The US Securities and Exchange Commission (SEC) has opened an investigation into Swedish telecoms equipment giant Ericsson.
The company confirmed the development, and said it is “cooperating fully with the Securities and Exchange Commission,” on the matter.
It was in December 2019 when the US Department of Justice said Ericsson had agreed to pay more than $1 billion (£760m) to settle an investigation into allegations of corruption including bribery of government officials.
increase the fine?
At the time, the agency said, “the company has admitted to a years-long campaign of corruption in five countries to consolidate its grip on the telecommunications business.”
The Justice Department said at the time that Ericsson’s corrupt activities spanned from 2000 to at least 2016 in countries including Djibouti, China, Vietnam, Indonesia and Kuwait.
The settlement, believed to be one of the highest ever under the US Foreign Corrupt Practices Act (FCPA), includes a $520 million criminal penalty to the Department of Justice and a $540 million payment to the Securities and Exchange Commission (SEC).
But the Securities and Exchange Commission has now launched a separate investigation into the company’s handling of misconduct in Iraq.
News of this development sent Ericsson shares down 2.4 percent on Friday, due to investor fears of an increased SEC fine.
The Department of Justice (DoJ) has already launched its own investigation into the matter.
The Swedish company said on Thursday: “As previously announced, Ericsson has contacted the authorities regarding a review and investigation of the company’s conduct in Iraq.” The US Securities and Exchange Commission (SEC) has notified the Company that it has opened an investigation regarding the matters described in the Company’s 2019 Iraq Investigation Report.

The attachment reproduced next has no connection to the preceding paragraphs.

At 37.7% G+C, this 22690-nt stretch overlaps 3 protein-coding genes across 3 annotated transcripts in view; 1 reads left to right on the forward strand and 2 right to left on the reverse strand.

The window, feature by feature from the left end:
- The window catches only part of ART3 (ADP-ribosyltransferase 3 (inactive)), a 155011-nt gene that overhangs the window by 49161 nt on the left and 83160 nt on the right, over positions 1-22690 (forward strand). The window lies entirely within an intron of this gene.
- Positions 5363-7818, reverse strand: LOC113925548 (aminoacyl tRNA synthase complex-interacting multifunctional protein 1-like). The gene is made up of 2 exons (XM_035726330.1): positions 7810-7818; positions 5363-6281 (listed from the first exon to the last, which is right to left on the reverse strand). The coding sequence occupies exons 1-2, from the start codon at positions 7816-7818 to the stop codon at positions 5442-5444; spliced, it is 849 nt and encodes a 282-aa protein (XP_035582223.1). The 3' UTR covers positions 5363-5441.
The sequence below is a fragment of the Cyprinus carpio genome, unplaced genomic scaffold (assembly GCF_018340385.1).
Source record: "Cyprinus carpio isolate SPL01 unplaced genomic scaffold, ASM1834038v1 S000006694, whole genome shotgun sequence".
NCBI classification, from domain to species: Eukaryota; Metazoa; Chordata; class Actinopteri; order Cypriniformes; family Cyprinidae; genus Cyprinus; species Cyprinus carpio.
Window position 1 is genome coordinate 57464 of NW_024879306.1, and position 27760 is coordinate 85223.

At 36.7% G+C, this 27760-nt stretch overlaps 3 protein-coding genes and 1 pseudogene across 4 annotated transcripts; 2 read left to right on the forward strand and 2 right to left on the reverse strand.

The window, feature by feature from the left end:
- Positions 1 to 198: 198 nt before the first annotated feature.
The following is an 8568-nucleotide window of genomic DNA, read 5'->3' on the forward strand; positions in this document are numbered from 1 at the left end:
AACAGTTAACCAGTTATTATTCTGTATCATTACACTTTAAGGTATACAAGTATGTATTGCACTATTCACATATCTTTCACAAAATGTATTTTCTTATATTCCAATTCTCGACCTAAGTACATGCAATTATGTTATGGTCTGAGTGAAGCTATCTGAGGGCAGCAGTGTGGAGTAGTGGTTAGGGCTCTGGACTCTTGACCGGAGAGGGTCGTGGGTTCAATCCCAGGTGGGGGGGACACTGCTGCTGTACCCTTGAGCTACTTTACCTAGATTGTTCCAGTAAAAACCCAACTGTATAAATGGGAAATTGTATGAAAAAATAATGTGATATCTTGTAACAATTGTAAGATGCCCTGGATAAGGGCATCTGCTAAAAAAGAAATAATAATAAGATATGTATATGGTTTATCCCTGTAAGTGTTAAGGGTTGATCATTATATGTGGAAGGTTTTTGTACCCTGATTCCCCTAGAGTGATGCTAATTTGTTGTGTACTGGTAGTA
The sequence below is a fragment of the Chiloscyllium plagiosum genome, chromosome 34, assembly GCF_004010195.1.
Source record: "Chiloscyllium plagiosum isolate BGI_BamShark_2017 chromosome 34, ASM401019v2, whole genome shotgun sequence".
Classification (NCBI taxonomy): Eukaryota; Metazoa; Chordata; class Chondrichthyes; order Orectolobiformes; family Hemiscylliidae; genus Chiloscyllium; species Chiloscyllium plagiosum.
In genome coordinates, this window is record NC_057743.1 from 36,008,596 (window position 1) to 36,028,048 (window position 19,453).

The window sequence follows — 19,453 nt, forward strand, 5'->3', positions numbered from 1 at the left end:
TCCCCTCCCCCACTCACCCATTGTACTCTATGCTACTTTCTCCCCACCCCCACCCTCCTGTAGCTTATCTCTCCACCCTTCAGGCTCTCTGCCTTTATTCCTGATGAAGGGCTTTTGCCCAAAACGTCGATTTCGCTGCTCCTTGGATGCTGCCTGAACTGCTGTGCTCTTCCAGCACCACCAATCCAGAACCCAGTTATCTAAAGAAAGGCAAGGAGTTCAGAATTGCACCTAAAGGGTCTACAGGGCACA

“It is too early to determine or predict the outcome of the investigation, but Ericsson is cooperating fully with the SEC,” she said.
The controversy, which broke out in February this year, relates to an investigation conducted by Ericsson in 2019. This investigation found payments made to the Islamic State in Iraq.
But while this misconduct did not occur under the current administration, Ericsson did not fully share the report with the Department of Justice, which prompted its investigation.
Outraged investors voted against absolving board members of liability for 2021. Board members can be held personally liable for their actions.
There is concern that the investigation could derail Ericsson’s $6.2 billion deal to buy US cloud communications company Vonage.